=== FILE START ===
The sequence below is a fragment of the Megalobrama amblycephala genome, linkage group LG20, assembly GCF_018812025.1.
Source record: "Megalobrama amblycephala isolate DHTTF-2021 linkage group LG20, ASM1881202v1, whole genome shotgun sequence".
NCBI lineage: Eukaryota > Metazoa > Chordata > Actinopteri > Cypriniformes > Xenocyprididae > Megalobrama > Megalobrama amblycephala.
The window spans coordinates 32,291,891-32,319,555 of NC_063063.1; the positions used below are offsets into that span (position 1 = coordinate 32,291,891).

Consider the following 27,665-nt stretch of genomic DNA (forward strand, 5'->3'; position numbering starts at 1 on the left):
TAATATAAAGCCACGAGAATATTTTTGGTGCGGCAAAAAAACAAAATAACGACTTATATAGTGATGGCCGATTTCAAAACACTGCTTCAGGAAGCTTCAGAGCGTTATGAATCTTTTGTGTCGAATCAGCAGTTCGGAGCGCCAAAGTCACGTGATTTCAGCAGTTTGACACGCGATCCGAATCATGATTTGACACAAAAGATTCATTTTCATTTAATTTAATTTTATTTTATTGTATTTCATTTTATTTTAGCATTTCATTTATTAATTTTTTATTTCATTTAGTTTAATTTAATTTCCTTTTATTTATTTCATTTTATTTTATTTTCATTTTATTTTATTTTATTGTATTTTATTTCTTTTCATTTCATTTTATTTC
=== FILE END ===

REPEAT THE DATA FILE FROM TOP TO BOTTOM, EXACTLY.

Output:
The sequence below is a fragment of the Megalobrama amblycephala genome, linkage group LG20, assembly GCF_018812025.1.
Source record: "Megalobrama amblycephala isolate DHTTF-2021 linkage group LG20, ASM1881202v1, whole genome shotgun sequence".
NCBI lineage: Eukaryota > Metazoa > Chordata > Actinopteri > Cypriniformes > Xenocyprididae > Megalobrama > Megalobrama amblycephala.
The window spans coordinates 32,291,891-32,319,555 of NC_063063.1; the positions used below are offsets into that span (position 1 = coordinate 32,291,891).

Consider the following 27,665-nt stretch of genomic DNA (forward strand, 5'->3'; position numbering starts at 1 on the left):
TAATATAAAGCCACGAGAATATTTTTGGTGCGGCAAAAAAACAAAATAACGACTTATATAGTGATGGCCGATTTCAAAACACTGCTTCAGGAAGCTTCAGAGCGTTATGAATCTTTTGTGTCGAATCAGCAGTTCGGAGCGCCAAAGTCACGTGATTTCAGCAGTTTGACACGCGATCCGAATCATGATTTGACACAAAAGATTCATTTTCATTTAATTTAATTTTATTTTATTGTATTTCATTTTATTTTAGCATTTCATTTATTAATTTTTTATTTCATTTAGTTTAATTTAATTTCCTTTTATTTATTTCATTTTATTTTATTTTCATTTTATTTTATTTTATTGTATTTTATTTCTTTTCATTTCATTTTATTTC